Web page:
Leukemia is a type of blood cancer that occurs as a result of abnormal production and immaturity of blood cells. This disease is a condition in which leukocytes (white blood cells) are affected, which are usually found in the bone marrow and are responsible for the formation of blood cells. Leukemia can affect areas where blood cells are found, such as the bone marrow, blood, lymph nodes, and other lymphoid tissues.

There are several types of leukemia, but the most common are acute leukemia and chronic leukemia. Acute leukemia is characterized by the presence of young (blastic) leukocytes that grow rapidly before completing the normal maturation process and accumulate, replacing healthy blood cells. Chronic leukemia is a condition in which the maturation process is somewhat more normal and immature leukocytes accumulate slowly.

Symptoms of leukemia can vary depending on the type and progression of the disease. In general, common symptoms include fatigue, pallor, recurrent infections, fever, weight loss, bone and joint pains, a tendency to bruise or bleeding, and swollen lymph nodes. However, these symptoms may also be associated with other diseases, so a detailed evaluation should be made by the doctor for a definitive diagnosis.

The exact cause of leukemia is not known, but some risk factors and triggers have been identified. These include genetic predisposition, exposure to radiation, exposure to certain chemicals or certain viruses, smoking, and certain genetic disorders. However, for most cases of leukemia, no clear cause can be identified.

The diagnosis of leukemia is made through a series of tests that include a thorough physical examination, blood tests, bone marrow biopsy, and imaging studies. Treatment can often include methods such as chemotherapy, radiotherapy, targeted therapy, and bone marrow transplant. The treatment plan is determined depending on the type and stage of the disease and the general health status of the patient.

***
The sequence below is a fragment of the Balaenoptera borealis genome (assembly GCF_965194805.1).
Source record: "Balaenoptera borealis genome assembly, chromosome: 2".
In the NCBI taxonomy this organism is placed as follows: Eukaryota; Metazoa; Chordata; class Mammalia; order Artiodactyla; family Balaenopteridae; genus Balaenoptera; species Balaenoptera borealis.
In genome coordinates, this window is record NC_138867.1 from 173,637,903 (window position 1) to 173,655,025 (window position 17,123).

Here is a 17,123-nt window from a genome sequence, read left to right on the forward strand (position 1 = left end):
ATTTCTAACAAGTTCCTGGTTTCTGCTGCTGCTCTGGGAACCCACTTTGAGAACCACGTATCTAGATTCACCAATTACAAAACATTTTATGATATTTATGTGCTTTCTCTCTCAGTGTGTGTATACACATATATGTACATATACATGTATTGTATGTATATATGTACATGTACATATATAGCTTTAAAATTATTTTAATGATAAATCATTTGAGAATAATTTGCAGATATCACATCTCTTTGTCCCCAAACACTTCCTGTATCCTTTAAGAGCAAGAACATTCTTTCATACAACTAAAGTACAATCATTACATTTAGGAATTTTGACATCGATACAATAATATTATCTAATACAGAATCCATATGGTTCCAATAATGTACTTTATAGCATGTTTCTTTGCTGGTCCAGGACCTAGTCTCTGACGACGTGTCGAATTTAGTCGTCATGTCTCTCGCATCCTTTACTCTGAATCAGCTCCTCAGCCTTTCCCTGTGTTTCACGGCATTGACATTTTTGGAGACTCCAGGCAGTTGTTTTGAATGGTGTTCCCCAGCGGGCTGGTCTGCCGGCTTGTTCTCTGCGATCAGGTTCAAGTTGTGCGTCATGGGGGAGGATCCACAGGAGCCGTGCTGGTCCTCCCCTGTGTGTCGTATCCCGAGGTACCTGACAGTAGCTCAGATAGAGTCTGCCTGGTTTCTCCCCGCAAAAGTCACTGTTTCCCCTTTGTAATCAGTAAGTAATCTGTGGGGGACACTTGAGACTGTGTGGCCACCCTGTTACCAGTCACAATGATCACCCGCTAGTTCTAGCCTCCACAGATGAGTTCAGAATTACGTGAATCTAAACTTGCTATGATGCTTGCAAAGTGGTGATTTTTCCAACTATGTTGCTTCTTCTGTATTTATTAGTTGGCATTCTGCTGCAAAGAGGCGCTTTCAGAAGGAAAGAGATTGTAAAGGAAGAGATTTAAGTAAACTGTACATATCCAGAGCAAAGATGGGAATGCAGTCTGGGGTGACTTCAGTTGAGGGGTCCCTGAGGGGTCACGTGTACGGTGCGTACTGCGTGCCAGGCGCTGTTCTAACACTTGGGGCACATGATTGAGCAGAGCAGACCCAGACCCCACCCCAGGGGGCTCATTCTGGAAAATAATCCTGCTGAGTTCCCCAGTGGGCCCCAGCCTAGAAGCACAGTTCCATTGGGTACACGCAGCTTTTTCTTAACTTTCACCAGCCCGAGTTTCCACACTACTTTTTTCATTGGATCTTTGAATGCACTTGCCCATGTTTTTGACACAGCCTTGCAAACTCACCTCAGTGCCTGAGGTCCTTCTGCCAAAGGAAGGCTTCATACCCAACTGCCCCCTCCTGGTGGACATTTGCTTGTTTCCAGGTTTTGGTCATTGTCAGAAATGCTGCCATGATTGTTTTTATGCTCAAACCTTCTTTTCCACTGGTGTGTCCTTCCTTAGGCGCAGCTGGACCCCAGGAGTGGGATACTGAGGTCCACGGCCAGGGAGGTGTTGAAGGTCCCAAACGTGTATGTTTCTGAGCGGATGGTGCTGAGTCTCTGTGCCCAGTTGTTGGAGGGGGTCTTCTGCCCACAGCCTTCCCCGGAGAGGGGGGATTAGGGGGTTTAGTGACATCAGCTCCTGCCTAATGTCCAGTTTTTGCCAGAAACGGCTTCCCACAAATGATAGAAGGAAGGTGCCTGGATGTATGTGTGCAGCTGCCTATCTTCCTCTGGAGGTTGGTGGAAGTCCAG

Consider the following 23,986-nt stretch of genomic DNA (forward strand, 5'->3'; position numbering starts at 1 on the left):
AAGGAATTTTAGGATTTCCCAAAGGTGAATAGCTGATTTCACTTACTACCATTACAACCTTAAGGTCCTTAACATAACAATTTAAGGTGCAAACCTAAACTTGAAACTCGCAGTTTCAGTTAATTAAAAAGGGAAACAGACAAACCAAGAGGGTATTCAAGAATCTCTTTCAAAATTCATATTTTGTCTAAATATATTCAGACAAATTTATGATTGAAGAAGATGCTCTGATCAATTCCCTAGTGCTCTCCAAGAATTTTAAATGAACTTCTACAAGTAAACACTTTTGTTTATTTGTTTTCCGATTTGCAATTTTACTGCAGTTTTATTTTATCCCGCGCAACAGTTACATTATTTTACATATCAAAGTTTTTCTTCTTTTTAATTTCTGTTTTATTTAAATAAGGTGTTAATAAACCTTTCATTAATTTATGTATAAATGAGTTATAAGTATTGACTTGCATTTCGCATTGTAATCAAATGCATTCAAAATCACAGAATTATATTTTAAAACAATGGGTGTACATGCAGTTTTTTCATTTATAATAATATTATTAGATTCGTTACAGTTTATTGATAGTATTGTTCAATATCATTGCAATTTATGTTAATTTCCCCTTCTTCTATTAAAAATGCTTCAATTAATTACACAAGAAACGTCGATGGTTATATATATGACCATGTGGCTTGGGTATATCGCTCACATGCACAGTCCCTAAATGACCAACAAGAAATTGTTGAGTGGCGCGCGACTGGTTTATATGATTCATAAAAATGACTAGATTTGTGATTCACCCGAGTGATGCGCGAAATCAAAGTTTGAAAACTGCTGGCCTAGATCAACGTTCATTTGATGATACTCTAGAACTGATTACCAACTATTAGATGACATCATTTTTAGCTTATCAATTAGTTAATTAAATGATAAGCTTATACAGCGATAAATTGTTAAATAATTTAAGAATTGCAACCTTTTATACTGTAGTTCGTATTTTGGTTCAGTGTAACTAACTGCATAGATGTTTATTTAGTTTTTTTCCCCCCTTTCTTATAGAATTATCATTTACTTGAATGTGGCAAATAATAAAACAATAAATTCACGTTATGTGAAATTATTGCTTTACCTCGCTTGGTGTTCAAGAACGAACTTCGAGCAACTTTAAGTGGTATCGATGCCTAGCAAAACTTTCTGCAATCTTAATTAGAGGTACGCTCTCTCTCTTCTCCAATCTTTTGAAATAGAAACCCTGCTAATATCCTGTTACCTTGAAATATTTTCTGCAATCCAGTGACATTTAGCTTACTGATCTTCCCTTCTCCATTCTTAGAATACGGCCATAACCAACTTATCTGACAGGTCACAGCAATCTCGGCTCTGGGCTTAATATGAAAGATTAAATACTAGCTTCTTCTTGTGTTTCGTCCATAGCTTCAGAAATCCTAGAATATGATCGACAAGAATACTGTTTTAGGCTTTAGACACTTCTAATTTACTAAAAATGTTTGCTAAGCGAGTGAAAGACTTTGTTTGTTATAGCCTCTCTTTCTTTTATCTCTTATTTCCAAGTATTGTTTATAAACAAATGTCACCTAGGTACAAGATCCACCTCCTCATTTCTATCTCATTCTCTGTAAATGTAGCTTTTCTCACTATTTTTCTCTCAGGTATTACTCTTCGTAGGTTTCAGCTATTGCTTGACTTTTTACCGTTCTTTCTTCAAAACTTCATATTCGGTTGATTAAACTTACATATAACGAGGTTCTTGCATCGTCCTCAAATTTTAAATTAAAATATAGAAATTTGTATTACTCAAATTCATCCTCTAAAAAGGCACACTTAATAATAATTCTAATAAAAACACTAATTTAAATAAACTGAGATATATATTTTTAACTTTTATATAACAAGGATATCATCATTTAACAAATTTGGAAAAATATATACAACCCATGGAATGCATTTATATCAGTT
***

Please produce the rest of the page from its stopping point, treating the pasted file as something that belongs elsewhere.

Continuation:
Treatment of patients suffering from leukemia can be complex and require a multidisciplinary approach. It is led by a team of oncologist (cancer specialist), hematologist (blood specialist), and other healthcare professionals. During the treatment process, patients should be followed regularly and blood tests and imaging studies should be performed.

Chemotherapy is a treatment method used to destroy or control leukemia cells. In this method, drugs are used to stop the growth of cancer cells or kill them by targeting rapidly dividing cells in the body. Radiotherapy, on the other hand, is a form of treatment applied to destroy cancer cells by using high-energy rays. Targeted therapy provides treatment by focusing on specific genetic or molecular targets found in cancer cells. A bone marrow transplant is a procedure used to replace leukemia-affected bone marrow with healthy bone marrow cells.

Early diagnosis of the disease and prompt initiation of treatment can significantly affect prognosis and treatment outcomes. It is important for patients to have regular check-ups, monitor their health status, and comply with treatment plans. In addition, the side effects of leukemia treatment should be considered and patients should be supported in this process.

While there is no sure way to protect against leukemia, it is possible to reduce some risk factors. Taking precautions such as avoiding harmful habits such as smoking, adopting a healthy lifestyle, and avoiding unnecessary exposure to radiation can help reduce the risk of leukemia. It’s also important to have regular checkups if you have risk factors such as certain genetic disorders or family history.

In conclusion, leukemia is a type of blood cancer in which blood cells are produced abnormally and do not mature. Diagnosis, treatment and follow-up of this disease require a multidisciplinary approach. Medical research and advances are developing promising new treatments and drugs for the treatment of leukemia. Early diagnosis, appropriate treatment planning and supporting patients are important in the fight against leukemia.